Is the Diesel D.O.A.?

October 3rd, 2008 at 6:17pm

As published by
WardsAuto.comI’m a big fan of diesels. Or, I should say I’m a big fan of common-rail, direct-injection, turbo diesels. They offer terrific fuel economy, performance and value. I love the way they drive.

That’s why I was sure diesels would take the American car market by storm, just like they have in Europe. But now a trio of circumstances are conspiring to choke off the diesel’s sales potential on both sides of the Atlantic. It all has to do with fuel prices, emissions regulations, and alternative technologies.

In the last year diesel fuel prices have soared both in Europe and the U.S. Historically, diesel was always significantly cheaper than gasoline, especially in European countries. Today, diesel costs about the same as petrol in Europe and it’s significantly more expensive than gasoline in the U.S. For the vast majority of car buyers, higher pump prices for diesel is a deal killer.

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AUTOMOTIVE INSIGHT: There’s no need to Raise the Driving Age

October 3rd, 2008 at 9:30am

As heard on
WWJ Newsradio 950

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The insurance companies want to raise the driving age from 16 to 18, but there’s a better way to deal with younger drivers.

The Insurance Institute for Highway Safety is calling for the minimum driving age to be raised from 16 to 17 or even 18 years old. They base that on the fact that young drivers have more accidents than older ones. But that’s nothing new, it’s always been the case.

A better solution would be to make driver’s training a lot more effective. Most teens who get their license have never driven in the dark, or in the snow or ice. They’ve often never been in rush hour traffic and some have never even been on an expressway.

By teaching teens better driving skills and getting them more experience, and combining that with a graduated license system like Michigan is using to great effect, we could greatly lower traffic accidents with teens and let them keep on driving.

AUTOMOTIVE INSIGHT: DOT Wants a 90 Percent Fatality Reduction

October 2nd, 2008 at 2:28pm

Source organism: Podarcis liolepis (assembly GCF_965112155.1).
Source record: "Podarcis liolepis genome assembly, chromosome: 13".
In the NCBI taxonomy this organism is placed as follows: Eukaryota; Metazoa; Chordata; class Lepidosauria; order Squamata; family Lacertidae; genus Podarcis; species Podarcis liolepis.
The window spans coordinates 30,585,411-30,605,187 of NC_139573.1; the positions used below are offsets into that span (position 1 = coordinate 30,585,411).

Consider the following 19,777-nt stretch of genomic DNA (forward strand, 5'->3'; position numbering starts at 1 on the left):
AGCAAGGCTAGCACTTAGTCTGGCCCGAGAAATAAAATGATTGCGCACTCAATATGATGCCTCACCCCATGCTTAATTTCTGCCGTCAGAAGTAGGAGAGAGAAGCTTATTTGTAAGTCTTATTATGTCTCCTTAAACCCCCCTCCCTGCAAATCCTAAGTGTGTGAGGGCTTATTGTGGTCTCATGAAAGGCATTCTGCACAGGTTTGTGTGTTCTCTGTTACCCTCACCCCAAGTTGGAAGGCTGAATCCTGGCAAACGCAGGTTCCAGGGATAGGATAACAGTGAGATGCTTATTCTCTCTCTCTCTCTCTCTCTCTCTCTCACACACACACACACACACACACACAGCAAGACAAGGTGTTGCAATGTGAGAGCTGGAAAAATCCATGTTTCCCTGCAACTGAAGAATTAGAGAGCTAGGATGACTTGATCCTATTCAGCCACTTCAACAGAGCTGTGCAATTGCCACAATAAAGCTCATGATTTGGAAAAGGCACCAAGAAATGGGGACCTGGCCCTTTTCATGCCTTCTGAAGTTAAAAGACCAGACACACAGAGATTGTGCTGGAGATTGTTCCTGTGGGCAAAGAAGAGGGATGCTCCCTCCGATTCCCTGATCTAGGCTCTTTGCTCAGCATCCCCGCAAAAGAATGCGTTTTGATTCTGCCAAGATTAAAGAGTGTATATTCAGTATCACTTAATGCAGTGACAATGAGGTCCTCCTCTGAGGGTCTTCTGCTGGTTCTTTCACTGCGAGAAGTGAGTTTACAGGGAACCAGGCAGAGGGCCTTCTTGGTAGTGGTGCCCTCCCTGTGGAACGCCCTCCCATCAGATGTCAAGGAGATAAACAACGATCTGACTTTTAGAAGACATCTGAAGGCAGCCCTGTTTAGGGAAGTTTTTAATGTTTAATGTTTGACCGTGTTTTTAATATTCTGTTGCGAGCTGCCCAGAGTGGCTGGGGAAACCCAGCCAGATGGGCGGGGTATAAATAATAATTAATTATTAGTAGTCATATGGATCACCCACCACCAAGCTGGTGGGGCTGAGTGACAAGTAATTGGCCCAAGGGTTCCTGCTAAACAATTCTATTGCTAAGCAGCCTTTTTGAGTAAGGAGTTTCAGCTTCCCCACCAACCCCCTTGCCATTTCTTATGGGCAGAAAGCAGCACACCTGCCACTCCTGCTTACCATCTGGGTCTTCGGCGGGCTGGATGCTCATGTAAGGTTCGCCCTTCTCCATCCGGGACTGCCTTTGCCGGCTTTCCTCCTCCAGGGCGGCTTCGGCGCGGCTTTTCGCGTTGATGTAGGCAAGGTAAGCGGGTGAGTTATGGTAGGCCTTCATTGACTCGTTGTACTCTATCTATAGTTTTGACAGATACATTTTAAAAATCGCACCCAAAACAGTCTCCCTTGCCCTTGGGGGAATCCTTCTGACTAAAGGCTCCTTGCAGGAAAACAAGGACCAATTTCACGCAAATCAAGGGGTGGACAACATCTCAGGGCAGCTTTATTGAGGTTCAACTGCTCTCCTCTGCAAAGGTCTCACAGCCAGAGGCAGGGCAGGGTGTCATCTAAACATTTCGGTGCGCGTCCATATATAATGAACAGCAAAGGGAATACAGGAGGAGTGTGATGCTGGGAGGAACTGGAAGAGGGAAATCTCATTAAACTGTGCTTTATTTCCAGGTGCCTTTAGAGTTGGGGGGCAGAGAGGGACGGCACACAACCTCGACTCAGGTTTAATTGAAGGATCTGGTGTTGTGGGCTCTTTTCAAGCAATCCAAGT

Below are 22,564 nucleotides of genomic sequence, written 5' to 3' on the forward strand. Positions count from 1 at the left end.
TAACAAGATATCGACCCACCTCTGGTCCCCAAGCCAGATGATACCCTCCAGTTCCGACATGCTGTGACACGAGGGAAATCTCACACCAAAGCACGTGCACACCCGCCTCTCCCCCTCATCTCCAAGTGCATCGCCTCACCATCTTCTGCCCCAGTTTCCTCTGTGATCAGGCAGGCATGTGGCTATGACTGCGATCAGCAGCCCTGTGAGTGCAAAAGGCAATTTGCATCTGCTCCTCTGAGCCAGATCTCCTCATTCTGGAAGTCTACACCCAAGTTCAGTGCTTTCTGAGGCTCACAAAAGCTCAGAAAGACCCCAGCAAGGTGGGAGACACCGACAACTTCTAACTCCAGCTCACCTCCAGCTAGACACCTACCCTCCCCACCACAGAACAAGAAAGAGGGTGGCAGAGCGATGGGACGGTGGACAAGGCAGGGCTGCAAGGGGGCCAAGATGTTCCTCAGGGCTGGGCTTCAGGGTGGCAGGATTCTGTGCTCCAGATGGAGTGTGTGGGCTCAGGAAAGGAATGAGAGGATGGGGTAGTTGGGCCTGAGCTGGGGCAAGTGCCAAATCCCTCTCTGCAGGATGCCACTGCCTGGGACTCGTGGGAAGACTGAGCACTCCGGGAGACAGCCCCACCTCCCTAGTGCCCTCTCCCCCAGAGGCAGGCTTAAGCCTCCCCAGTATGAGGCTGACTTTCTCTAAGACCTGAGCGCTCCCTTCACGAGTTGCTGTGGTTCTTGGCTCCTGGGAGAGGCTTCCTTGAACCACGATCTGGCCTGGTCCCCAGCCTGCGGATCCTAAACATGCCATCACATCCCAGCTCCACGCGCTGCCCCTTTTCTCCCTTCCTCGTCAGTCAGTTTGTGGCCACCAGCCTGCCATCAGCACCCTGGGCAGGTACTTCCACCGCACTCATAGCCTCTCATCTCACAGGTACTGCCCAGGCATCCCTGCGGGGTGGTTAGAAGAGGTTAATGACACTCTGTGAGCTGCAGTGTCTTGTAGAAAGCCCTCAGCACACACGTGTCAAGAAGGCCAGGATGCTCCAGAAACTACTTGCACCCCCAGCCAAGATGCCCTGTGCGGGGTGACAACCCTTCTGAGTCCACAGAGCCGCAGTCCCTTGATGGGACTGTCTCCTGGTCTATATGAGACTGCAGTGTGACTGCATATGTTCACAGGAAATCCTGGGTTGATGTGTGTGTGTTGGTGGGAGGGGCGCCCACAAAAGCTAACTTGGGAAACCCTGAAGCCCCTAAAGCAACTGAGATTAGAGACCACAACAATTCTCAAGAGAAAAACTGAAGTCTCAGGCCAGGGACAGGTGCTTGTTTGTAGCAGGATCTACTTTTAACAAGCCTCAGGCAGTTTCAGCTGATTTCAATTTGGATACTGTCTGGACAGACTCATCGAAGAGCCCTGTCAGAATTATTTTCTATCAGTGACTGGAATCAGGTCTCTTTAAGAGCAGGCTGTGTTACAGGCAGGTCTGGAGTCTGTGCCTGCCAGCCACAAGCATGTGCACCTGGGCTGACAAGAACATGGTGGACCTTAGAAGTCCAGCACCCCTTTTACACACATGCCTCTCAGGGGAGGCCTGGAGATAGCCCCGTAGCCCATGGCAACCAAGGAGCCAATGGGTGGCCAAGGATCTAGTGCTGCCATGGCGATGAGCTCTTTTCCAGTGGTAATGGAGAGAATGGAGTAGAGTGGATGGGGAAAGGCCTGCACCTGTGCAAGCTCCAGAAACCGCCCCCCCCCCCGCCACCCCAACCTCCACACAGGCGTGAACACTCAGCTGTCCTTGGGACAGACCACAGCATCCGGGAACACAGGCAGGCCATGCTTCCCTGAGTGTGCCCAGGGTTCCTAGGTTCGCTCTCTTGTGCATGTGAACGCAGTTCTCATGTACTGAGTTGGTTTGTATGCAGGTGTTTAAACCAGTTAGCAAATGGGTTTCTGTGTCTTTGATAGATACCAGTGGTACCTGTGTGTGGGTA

As heard on
WWJ Newsradio 950

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The transportation department wants to drastically reduce traffic fatalities by adopting what they’re calling a BHAG.

Every year in the United States there are 6 million traffic accidents that kill over 41,000 people and that costs the country $230 billion. But the Department of Transportation is adopting a goal of slashing those fatalities by 90 percent by the year 2030.

Paul Brubaker, the head of R&D at the DOT, says that’s what they call a BHAG, a big hairy audacious goal. But he says technology is going to make that possible, by allowing cars to electronically communicate with each other.

With sensors and GPS, it’s possible to make it impossible for cars to crash into each other. It’s all part of what’s being called the connected car program. And it’s a technology that should start showing up sometime after 2013.

AUTOMOTIVE INSIGHT: Ford’s wants the Youngest line-up in the Industry

October 1st, 2008 at 6:00pm

As heard on
WWJ Newsradio 950

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The best way to get customers into your showrooms is to have the newest products out there, and in that regard Ford says it’s going to meet or beat Toyota.

Ford says that by the end of next year the average age of the models in its showrooms are only going to be three to three and a half years old, and it claims that’ll be the same or better than Toyota.

To achieve that it’s going to start refreshing its models every three years. Then, it will have a significant redesign after six years and then a refresh three years after that. This is a very clever plan. Refreshing a design every three years versus the four to five that’s the norm in the industry today is going to cost more at first, but it enables Ford to stretch out the life of a platform to 12 years versus the normal eight years today and that’s going to save a ton of money. In other words, it puts newer designs in the showrooms at the same time it cuts costs.

AUTOMOTIVE INSIGHT: There’s Plenty of Corn for Ethanol

October 1st, 2008 at 9:38am

As heard on
WWJ Newsradio 950

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CornThere’s a lot of controversy over using corn to make ethanol, but here’s what the people who grow the corn have to say about that.

According to the agricultural department, about 22 percent of all the corn grown in the United States now goes into making ethanol. But thanks to a bumper crop last year, and what looks like another bumper crop this year, more corn is being devoted to both ethanol and livestock feed.

Last year there was a 1.5 billion bushel surplus of corn, and this year there’s expected to be another billion bushels on top of that. Some critics say wheat prices have jumped because farmers are dropping that crop in favor of corn, but again, the Agricultural Department says wheat production is the highest its been in 10 years.

No doubt there will still be plenty of controversy of using food to make fuel, but another telling fact is that almost all commodity prices are now coming down, including the price of corn.